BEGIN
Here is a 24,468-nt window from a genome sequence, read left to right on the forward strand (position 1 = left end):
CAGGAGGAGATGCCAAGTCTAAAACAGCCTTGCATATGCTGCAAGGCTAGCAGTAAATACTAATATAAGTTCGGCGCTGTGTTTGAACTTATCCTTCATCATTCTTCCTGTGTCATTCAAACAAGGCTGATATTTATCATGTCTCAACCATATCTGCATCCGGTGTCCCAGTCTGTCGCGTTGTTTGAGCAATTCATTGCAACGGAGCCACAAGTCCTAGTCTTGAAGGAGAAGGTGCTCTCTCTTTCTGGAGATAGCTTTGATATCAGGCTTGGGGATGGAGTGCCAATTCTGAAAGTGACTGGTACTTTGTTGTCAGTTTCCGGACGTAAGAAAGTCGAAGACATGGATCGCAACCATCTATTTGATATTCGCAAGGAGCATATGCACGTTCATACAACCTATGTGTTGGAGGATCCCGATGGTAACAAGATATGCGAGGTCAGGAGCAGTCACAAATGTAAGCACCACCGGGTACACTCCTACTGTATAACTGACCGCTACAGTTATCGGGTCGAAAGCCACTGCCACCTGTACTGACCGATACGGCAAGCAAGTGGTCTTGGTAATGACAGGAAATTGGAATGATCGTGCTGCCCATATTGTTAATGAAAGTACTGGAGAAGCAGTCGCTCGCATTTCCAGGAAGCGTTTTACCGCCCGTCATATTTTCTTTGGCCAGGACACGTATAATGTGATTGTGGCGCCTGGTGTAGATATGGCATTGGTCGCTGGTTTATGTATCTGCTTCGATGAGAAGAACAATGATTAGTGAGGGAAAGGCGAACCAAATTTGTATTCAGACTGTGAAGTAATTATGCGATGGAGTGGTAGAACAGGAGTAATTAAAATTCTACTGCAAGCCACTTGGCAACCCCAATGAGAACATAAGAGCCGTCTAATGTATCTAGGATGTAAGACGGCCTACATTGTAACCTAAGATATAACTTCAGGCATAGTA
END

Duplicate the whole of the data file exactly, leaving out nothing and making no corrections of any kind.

Here is a 24,468-nt window from a genome sequence, read left to right on the forward strand (position 1 = left end):
CAGGAGGAGATGCCAAGTCTAAAACAGCCTTGCATATGCTGCAAGGCTAGCAGTAAATACTAATATAAGTTCGGCGCTGTGTTTGAACTTATCCTTCATCATTCTTCCTGTGTCATTCAAACAAGGCTGATATTTATCATGTCTCAACCATATCTGCATCCGGTGTCCCAGTCTGTCGCGTTGTTTGAGCAATTCATTGCAACGGAGCCACAAGTCCTAGTCTTGAAGGAGAAGGTGCTCTCTCTTTCTGGAGATAGCTTTGATATCAGGCTTGGGGATGGAGTGCCAATTCTGAAAGTGACTGGTACTTTGTTGTCAGTTTCCGGACGTAAGAAAGTCGAAGACATGGATCGCAACCATCTATTTGATATTCGCAAGGAGCATATGCACGTTCATACAACCTATGTGTTGGAGGATCCCGATGGTAACAAGATATGCGAGGTCAGGAGCAGTCACAAATGTAAGCACCACCGGGTACACTCCTACTGTATAACTGACCGCTACAGTTATCGGGTCGAAAGCCACTGCCACCTGTACTGACCGATACGGCAAGCAAGTGGTCTTGGTAATGACAGGAAATTGGAATGATCGTGCTGCCCATATTGTTAATGAAAGTACTGGAGAAGCAGTCGCTCGCATTTCCAGGAAGCGTTTTACCGCCCGTCATATTTTCTTTGGCCAGGACACGTATAATGTGATTGTGGCGCCTGGTGTAGATATGGCATTGGTCGCTGGTTTATGTATCTGCTTCGATGAGAAGAACAATGATTAGTGAGGGAAAGGCGAACCAAATTTGTATTCAGACTGTGAAGTAATTATGCGATGGAGTGGTAGAACAGGAGTAATTAAAATTCTACTGCAAGCCACTTGGCAACCCCAATGAGAACATAAGAGCCGTCTAATGTATCTAGGATGTAAGACGGCCTACATTGTAACCTAAGATATAACTTCAGGCATAGTA